Cornish Yarg – Pasteurised Cows Milk, Suitable For Vegetarians

What’s a Pirates favourite cheese?


Sorry Everyone I just couldn’t resist the joke and its very difficult to resist this cheese as well! There are so many cheeses out there that are presented beautifully but this one really does rise above the rest; with its exquisite nettle rind which is hand finished.

So how is it made? At this point I will feature an excerpt from the Lynher website:

“We collect the milk from our own herd of Ayrshire, Jersey and Friesian cross cows, and from other carefully selected local farms who share our commitment to happy animals and healthy pastures. The curd is pressed and brined before being wrapped in wild nettle leaves that we forage from the Cornish countryside between May and September.

As anyone who’s ever had a brush with them while wearing shorts will be aware, the leaves are covered with tiny stinging hairs. Many people also know that they can be delicious – and sting-free – when cooked. But they have lots of other surprising qualities.For hundreds of years they’ve been used to treat a whole range of ailments, from skin conditions to headlice. They’re widely held to have antiseptic and anti-inflammatory qualities, and even to stimulate hair growth! Research by the University of Plymouth has shown that they can help arthritis symptoms, perhaps explaining why the Romans used flogging with nettles as a cure for rheumatism.

Nettles play a valuable role in eco-systems, providing a food source for no less than 107 insect species in the UK, including ladybirds and butterfly caterpillars – which in turn are eagerly snaffled up by hedgehogs and other creatures. Being a rich source of nitrogen, they act as an excellent accelerator for compost.

They’re also are rich in minerals and in vitamins A and C. Nettle products include soup, tea, nettle pudding, porridge and beer – and of course Yarg cheese, to which they give a subtle, mushroomy flavour.

Nettles are found from May to September, particularly on rich soil, in disturbed habitats, moist woodlands, along rivers and beside partially shaded trails. Some people learn to handle them without getting stung, but we find it much simpler to strip off the leaves quickly with work gloves. We then rinse and steam them before using them to wrap the cheese.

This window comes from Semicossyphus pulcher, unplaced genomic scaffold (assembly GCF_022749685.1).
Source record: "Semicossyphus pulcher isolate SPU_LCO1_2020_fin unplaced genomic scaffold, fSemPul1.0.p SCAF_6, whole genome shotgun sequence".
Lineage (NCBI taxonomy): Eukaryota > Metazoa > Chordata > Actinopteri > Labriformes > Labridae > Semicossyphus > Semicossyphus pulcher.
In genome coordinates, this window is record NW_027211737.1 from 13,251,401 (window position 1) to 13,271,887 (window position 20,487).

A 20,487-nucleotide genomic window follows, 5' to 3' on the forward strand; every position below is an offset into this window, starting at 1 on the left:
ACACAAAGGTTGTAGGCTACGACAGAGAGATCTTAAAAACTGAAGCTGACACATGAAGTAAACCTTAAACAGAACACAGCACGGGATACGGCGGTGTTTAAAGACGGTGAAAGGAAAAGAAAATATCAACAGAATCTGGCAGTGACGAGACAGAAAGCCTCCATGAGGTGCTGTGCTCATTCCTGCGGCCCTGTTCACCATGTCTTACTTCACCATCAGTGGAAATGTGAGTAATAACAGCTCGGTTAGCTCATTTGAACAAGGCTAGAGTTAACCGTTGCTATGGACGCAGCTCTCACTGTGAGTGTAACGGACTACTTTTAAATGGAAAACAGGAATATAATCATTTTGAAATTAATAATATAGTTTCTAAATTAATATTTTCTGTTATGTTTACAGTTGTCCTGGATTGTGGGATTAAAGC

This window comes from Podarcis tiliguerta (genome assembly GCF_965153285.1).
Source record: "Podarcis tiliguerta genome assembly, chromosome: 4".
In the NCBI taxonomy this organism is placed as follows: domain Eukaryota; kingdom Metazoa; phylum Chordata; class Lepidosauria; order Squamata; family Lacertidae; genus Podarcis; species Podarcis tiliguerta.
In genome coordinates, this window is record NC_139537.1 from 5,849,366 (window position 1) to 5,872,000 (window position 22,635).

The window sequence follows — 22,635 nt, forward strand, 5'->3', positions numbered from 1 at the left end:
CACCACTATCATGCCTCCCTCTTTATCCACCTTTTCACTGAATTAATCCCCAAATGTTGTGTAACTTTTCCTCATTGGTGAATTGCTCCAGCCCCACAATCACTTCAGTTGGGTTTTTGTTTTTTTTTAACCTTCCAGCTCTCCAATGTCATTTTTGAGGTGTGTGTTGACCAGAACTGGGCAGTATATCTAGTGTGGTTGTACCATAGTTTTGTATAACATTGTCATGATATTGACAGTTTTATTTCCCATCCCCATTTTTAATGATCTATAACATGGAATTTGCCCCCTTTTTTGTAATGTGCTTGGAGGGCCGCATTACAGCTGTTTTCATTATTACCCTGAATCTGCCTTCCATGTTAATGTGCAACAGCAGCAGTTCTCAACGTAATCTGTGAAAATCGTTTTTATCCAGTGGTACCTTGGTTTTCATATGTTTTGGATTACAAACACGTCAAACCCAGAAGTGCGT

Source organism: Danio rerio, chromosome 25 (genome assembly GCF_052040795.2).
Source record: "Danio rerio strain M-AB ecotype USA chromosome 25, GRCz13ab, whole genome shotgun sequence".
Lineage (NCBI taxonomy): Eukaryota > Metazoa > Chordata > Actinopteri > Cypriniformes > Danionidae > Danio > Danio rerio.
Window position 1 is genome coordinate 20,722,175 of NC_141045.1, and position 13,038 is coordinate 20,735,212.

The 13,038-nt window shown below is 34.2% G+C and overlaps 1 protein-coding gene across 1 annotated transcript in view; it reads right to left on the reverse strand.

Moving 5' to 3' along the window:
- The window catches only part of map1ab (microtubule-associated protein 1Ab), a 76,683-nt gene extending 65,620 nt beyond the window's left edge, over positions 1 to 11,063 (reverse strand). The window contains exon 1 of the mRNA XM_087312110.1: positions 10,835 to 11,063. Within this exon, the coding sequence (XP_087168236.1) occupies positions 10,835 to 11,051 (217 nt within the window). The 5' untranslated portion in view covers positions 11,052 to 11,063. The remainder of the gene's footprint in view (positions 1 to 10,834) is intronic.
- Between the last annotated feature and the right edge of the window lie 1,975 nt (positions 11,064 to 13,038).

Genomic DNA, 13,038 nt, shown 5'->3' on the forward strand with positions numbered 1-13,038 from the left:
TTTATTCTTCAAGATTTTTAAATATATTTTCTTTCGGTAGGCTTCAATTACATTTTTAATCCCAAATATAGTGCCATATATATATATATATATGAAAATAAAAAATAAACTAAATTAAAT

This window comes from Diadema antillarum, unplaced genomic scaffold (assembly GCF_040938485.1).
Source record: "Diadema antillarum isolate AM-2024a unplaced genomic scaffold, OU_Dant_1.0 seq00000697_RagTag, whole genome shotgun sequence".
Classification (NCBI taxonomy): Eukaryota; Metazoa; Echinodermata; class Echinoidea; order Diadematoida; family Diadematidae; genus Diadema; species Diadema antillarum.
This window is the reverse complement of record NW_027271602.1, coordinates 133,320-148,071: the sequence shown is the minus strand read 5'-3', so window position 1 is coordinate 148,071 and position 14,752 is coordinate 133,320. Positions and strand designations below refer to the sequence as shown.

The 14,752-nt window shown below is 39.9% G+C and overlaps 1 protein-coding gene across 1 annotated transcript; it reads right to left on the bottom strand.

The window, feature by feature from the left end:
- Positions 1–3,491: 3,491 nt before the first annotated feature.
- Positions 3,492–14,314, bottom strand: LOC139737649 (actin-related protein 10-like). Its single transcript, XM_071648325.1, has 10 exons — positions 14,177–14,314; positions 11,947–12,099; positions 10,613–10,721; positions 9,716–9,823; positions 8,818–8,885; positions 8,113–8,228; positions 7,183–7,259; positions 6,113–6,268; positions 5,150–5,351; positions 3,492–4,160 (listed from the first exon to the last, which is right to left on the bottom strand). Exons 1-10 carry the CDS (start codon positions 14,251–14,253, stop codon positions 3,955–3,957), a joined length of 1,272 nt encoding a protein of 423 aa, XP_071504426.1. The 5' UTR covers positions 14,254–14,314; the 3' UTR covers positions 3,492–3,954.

The leaves are carefully brushed onto the cheese in a traditional pattern of concentric circles, attracting naturally occurring moulds which give Yarg its lacy good looks. As the cheese matures, the edible nettle rind imparts a delicate, slightly mushroomy taste. By the time it is ready to eat some five weeks after the process began, Cornish Yarg has developed a unique appearance, with shades of  blues, greens and a dusting of bloomy white.”

Well as you can see from this they take a lot of time and effort to present their cheese and with amazing tasting consequences, the rind adds to the flavour of the cheese and creates a lovely difference on a cheeseboard.

This cheese is available to purchase from Waitrose & online at Lynher Dairies.

Buy a piece the next time you go shopping and I’m sure you won’t be disappointed!


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This is the official page for the Cheesy1 Blog. I'm a Cheese Writer/Advisor, Judge & former Guild of Cheese Graders member. I'm also available as a Professional Cheese Speaker. I'm passionate about cheeses and local produce but in my own unique cheesy way. If you have any questions please ask me via my blog or e-mail me at and I shall try to be as helpful as possible. Thank you for showing an interest in my Blog. Cheesy1

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